The Supreme Court this morning ruled that the leadership structure of the Consumer Financial Protection Bureau is unconstitutional, and that provision may be severed from the Dodd-Frank Wall Street Reform and Consumer Protection Act.
A copy of the 105-page ruling in the case of Seila Law v Consumer Financial Protection Bureau can be accessed by clicking here.
The CFPB issued Seila Law a Civil Investigative Demand seeking answers to seven interrogatories and four requests for documents. The defendant refused to provide the information, leading the CFPB to file a petition with a District Court, which sided with the regulator. Seila Law appealed that ruling to the Ninth Circuit, which also sided with the CFPB. Seila then appealed the ruling to the Supreme Court.
A number of courts at the District and Appellate level have ruled on the constitutionality of the leadership structure of the CFPB — which is run by a single director who can only be fired by the president for cause. The structure imbues the director of the CFPB with too much power, critics argue, and the CFPB’s leadership structure should be changed to a multi-member commission, like that of the Federal Trade Commission, the Federal Communications Commission, and other federal regulators. There are only a handful of agencies that are helmed by a single director — the Federal Housing Finance Agency, the Administrator of the Social Security Administration, and the Office of Special Counsel.
A bill was introduced last week in the Senate that seeks to amend the leadership structure of the CFPB to a multi-member commission.
“The CFPB’s structure has no foothold in history or tradition,” wrote Chief Justice John Roberts in the majority’s opinion. “The CFPB’s single-Director configuration is also incompatible with the structure of the Constitution, which — with the sole exception of the Presidency — scrupulously avoids concentrating power in the hands of any single individual.”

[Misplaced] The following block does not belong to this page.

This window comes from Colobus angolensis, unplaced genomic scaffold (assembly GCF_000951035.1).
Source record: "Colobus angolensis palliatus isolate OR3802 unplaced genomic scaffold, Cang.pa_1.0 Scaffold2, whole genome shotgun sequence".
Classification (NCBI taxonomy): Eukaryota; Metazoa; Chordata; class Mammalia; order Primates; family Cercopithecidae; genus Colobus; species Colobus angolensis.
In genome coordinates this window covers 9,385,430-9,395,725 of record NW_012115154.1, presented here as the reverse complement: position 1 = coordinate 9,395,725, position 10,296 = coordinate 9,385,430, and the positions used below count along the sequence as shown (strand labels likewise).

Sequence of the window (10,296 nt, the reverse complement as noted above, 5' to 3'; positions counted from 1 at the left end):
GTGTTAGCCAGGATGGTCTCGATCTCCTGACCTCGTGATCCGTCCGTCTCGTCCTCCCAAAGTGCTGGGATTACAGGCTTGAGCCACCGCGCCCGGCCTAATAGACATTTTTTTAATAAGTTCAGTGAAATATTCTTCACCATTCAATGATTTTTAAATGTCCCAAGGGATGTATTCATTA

But rather than toss the whole Dodd-Frank Act, the Supreme Court opted for a much more narrow incision, excising the provision of the law that puts a single director at the top of the agency.
“We think it clear that Congress would prefer that we use a scalpel rather than a bulldozer in curing the constitutional defect we identify today,” Chief Justice Roberts wrote. “Our severability analysis does not foreclose Congress from pursuing alternative responses to the problem — for example, converting the CFPB into a multimember agency. The Court’s only instrument, however, is a blunt one.”
What this means for the ARM industry is anyone’s guess at this point. The CFPB is working on a debt collection rule, a supplemental time-barred debt disclosure rule, as well as private enforcement and supervisory actions. Challenges to the constitutionality of the agency may delay any or all of these matters.
This story will be updated throughout this morning.
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